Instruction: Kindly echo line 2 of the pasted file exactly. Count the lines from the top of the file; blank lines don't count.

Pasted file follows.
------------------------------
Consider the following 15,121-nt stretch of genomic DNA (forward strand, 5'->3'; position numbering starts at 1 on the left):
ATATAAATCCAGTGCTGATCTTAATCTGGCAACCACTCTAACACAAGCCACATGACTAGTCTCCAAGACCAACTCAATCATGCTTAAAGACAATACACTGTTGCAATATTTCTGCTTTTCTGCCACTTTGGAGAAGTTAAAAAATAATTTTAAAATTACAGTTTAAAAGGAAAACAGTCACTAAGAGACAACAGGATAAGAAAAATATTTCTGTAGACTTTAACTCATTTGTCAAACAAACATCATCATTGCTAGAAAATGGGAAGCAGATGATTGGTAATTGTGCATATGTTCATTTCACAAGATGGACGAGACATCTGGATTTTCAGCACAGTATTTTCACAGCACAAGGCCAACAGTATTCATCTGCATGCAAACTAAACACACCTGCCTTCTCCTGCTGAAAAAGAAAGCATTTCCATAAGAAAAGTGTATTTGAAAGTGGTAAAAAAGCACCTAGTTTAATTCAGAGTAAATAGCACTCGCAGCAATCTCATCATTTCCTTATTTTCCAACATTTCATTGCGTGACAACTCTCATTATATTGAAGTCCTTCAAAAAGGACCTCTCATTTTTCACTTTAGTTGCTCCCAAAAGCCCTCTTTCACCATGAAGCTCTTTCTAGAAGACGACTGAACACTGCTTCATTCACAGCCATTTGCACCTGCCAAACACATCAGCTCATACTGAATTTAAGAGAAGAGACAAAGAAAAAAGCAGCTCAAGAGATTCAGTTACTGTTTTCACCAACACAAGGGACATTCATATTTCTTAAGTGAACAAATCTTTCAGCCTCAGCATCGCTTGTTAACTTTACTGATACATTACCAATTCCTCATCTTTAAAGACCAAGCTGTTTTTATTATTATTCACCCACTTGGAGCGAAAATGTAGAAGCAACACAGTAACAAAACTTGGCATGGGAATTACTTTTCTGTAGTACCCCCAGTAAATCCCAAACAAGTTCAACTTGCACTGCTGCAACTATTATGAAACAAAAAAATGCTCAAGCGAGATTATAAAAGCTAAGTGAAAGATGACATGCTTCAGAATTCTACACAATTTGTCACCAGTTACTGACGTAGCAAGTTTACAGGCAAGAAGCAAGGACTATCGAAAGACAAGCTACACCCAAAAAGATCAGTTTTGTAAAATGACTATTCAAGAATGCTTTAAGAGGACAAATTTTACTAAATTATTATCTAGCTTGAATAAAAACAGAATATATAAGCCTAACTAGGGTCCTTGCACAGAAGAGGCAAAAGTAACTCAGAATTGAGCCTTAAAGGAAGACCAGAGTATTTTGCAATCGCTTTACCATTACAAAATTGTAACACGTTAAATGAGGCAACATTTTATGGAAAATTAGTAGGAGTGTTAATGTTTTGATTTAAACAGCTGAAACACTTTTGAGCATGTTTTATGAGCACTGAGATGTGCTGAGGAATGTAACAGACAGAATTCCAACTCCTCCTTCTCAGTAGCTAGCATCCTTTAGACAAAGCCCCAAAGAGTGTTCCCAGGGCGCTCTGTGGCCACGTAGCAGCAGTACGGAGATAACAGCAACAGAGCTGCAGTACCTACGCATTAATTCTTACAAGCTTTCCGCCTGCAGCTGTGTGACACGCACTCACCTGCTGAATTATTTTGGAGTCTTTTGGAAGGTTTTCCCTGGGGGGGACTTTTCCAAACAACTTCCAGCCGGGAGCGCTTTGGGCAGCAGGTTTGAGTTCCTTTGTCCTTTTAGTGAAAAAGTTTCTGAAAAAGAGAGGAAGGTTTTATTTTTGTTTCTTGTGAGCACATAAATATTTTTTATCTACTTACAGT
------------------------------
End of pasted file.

ATATAAATCCAGTGCTGATCTTAATCTGGCAACCACTCTAACACAAGCCACATGACTAGTCTCCAAGACCAACTCAATCATGCTTAAAGACAATACACTGTTGCAATATTTCTGCTTTTCTGCCACTTTGGAGAAGTTAAAAAATAATTTTAAAATTACAGTTTAAAAGGAAAACAGTCACTAAGAGACAACAGGATAAGAAAAATATTTCTGTAGACTTTAACTCATTTGTCAAACAAACATCATCATTGCTAGAAAATGGGAAGCAGATGATTGGTAATTGTGCATATGTTCATTTCACAAGATGGACGAGACATCTGGATTTTCAGCACAGTATTTTCACAGCACAAGGCCAACAGTATTCATCTGCATGCAAACTAAACACACCTGCCTTCTCCTGCTGAAAAAGAAAGCATTTCCATAAGAAAAGTGTATTTGAAAGTGGTAAAAAAGCACCTAGTTTAATTCAGAGTAAATAGCACTCGCAGCAATCTCATCATTTCCTTATTTTCCAACATTTCATTGCGTGACAACTCTCATTATATTGAAGTCCTTCAAAAAGGACCTCTCATTTTTCACTTTAGTTGCTCCCAAAAGCCCTCTTTCACCATGAAGCTCTTTCTAGAAGACGACTGAACACTGCTTCATTCACAGCCATTTGCACCTGCCAAACACATCAGCTCATACTGAATTTAAGAGAAGAGACAAAGAAAAAAGCAGCTCAAGAGATTCAGTTACTGTTTTCACCAACACAAGGGACATTCATATTTCTTAAGTGAACAAATCTTTCAGCCTCAGCATCGCTTGTTAACTTTACTGATACATTACCAATTCCTCATCTTTAAAGACCAAGCTGTTTTTATTATTATTCACCCACTTGGAGCGAAAATGTAGAAGCAACACAGTAACAAAACTTGGCATGGGAATTACTTTTCTGTAGTACCCCCAGTAAATCCCAAACAAGTTCAACTTGCACTGCTGCAACTATTATGAAACAAAAAAATGCTCAAGCGAGATTATAAAAGCTAAGTGAAAGATGACATGCTTCAGAATTCTACACAATTTGTCACCAGTTACTGACGTAGCAAGTTTACAGGCAAGAAGCAAGGACTATCGAAAGACAAGCTACACCCAAAAAGATCAGTTTTGTAAAATGACTATTCAAGAATGCTTTAAGAGGACAAATTTTACTAAATTATTATCTAGCTTGAATAAAAACAGAATATATAAGCCTAACTAGGGTCCTTGCACAGAAGAGGCAAAAGTAACTCAGAATTGAGCCTTAAAGGAAGACCAGAGTATTTTGCAATCGCTTTACCATTACAAAATTGTAACACGTTAAATGAGGCAACATTTTATGGAAAATTAGTAGGAGTGTTAATGTTTTGATTTAAACAGCTGAAACACTTTTGAGCATGTTTTATGAGCACTGAGATGTGCTGAGGAATGTAACAGACAGAATTCCAACTCCTCCTTCTCAGTAGCTAGCATCCTTTAGACAAAGCCCCAAAGAGTGTTCCCAGGGCGCTCTGTGGCCACGTAGCAGCAGTACGGAGATAACAGCAACAGAGCTGCAGTACCTACGCATTAATTCTTACAAGCTTTCCGCCTGCAGCTGTGTGACACGCACTCACCTGCTGAATTATTTTGGAGTCTTTTGGAAGGTTTTCCCTGGGGGGGACTTTTCCAAACAACTTCCAGCCGGGAGCGCTTTGGGCAGCAGGTTTGAGTTCCTTTGTCCTTTTAGTGAAAAAGTTTCTGAAAAAGAGAGGAAGGTTTTATTTTTGTTTCTTGTGAGCACATAAATATTTTTTATCTACTTACAGT